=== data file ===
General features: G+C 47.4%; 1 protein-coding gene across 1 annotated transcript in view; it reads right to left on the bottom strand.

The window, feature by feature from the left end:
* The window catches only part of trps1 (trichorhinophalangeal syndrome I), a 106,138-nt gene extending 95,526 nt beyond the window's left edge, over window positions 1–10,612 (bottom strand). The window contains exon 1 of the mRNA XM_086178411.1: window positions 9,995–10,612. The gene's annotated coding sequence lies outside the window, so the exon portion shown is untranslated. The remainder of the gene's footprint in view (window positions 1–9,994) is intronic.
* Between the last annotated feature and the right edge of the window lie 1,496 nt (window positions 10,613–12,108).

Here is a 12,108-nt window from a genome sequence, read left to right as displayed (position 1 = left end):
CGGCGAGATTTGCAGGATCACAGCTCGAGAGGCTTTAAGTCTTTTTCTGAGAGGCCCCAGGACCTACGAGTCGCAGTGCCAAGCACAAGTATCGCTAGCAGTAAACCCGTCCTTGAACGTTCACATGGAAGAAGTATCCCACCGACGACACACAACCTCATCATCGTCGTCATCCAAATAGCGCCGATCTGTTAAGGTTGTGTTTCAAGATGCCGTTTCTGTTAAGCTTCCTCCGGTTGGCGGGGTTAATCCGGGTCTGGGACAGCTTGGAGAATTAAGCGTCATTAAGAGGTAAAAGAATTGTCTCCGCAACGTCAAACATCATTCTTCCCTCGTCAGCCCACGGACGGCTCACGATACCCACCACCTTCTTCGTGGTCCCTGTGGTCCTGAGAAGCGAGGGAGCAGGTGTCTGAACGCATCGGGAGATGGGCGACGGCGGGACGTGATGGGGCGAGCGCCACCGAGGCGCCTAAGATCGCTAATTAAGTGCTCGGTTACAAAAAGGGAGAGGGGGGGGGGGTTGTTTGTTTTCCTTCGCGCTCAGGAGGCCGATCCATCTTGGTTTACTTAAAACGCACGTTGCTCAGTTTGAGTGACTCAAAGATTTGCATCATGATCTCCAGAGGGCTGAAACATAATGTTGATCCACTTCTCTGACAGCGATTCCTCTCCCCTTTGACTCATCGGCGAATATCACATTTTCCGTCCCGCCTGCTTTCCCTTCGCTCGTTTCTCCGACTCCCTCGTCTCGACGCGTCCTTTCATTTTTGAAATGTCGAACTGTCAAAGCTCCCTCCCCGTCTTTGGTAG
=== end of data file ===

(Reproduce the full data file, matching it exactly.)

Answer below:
General features: G+C 47.4%; 1 protein-coding gene across 1 annotated transcript in view; it reads right to left on the bottom strand.

The window, feature by feature from the left end:
* The window catches only part of trps1 (trichorhinophalangeal syndrome I), a 106,138-nt gene extending 95,526 nt beyond the window's left edge, over window positions 1–10,612 (bottom strand). The window contains exon 1 of the mRNA XM_086178411.1: window positions 9,995–10,612. The gene's annotated coding sequence lies outside the window, so the exon portion shown is untranslated. The remainder of the gene's footprint in view (window positions 1–9,994) is intronic.
* Between the last annotated feature and the right edge of the window lie 1,496 nt (window positions 10,613–12,108).

Here is a 12,108-nt window from a genome sequence, read left to right as displayed (position 1 = left end):
CGGCGAGATTTGCAGGATCACAGCTCGAGAGGCTTTAAGTCTTTTTCTGAGAGGCCCCAGGACCTACGAGTCGCAGTGCCAAGCACAAGTATCGCTAGCAGTAAACCCGTCCTTGAACGTTCACATGGAAGAAGTATCCCACCGACGACACACAACCTCATCATCGTCGTCATCCAAATAGCGCCGATCTGTTAAGGTTGTGTTTCAAGATGCCGTTTCTGTTAAGCTTCCTCCGGTTGGCGGGGTTAATCCGGGTCTGGGACAGCTTGGAGAATTAAGCGTCATTAAGAGGTAAAAGAATTGTCTCCGCAACGTCAAACATCATTCTTCCCTCGTCAGCCCACGGACGGCTCACGATACCCACCACCTTCTTCGTGGTCCCTGTGGTCCTGAGAAGCGAGGGAGCAGGTGTCTGAACGCATCGGGAGATGGGCGACGGCGGGACGTGATGGGGCGAGCGCCACCGAGGCGCCTAAGATCGCTAATTAAGTGCTCGGTTACAAAAAGGGAGAGGGGGGGGGGGTTGTTTGTTTTCCTTCGCGCTCAGGAGGCCGATCCATCTTGGTTTACTTAAAACGCACGTTGCTCAGTTTGAGTGACTCAAAGATTTGCATCATGATCTCCAGAGGGCTGAAACATAATGTTGATCCACTTCTCTGACAGCGATTCCTCTCCCCTTTGACTCATCGGCGAATATCACATTTTCCGTCCCGCCTGCTTTCCCTTCGCTCGTTTCTCCGACTCCCTCGTCTCGACGCGTCCTTTCATTTTTGAAATGTCGAACTGTCAAAGCTCCCTCCCCGTCTTTGGTAG